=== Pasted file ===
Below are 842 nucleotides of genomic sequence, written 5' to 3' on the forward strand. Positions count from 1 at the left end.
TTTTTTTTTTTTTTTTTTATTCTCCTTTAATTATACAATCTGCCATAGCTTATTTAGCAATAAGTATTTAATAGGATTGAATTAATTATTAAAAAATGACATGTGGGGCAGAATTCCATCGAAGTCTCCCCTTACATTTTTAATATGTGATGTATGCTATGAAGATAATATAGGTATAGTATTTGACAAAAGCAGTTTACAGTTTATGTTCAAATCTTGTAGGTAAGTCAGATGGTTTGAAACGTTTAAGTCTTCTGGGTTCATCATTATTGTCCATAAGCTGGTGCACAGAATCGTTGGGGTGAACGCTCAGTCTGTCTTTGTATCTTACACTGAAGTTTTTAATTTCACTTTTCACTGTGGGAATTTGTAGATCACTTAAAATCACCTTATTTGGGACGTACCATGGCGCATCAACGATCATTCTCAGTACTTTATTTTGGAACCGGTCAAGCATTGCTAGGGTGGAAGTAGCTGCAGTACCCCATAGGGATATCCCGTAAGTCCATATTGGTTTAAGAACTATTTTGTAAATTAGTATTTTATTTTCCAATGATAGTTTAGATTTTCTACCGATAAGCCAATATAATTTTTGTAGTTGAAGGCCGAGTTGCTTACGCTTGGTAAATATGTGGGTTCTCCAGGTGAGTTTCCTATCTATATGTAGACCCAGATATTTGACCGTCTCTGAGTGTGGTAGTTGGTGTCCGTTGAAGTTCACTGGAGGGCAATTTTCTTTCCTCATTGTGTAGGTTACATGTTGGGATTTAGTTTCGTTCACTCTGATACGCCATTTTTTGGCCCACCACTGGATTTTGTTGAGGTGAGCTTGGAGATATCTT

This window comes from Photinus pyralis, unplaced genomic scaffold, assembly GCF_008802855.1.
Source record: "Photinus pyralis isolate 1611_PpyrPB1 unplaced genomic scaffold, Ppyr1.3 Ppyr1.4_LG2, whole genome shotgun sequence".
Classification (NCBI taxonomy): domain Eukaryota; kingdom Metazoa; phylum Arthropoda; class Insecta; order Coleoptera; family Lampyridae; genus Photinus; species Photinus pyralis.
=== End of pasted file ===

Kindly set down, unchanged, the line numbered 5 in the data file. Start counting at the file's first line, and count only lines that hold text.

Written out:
Classification (NCBI taxonomy): domain Eukaryota; kingdom Metazoa; phylum Arthropoda; class Insecta; order Coleoptera; family Lampyridae; genus Photinus; species Photinus pyralis.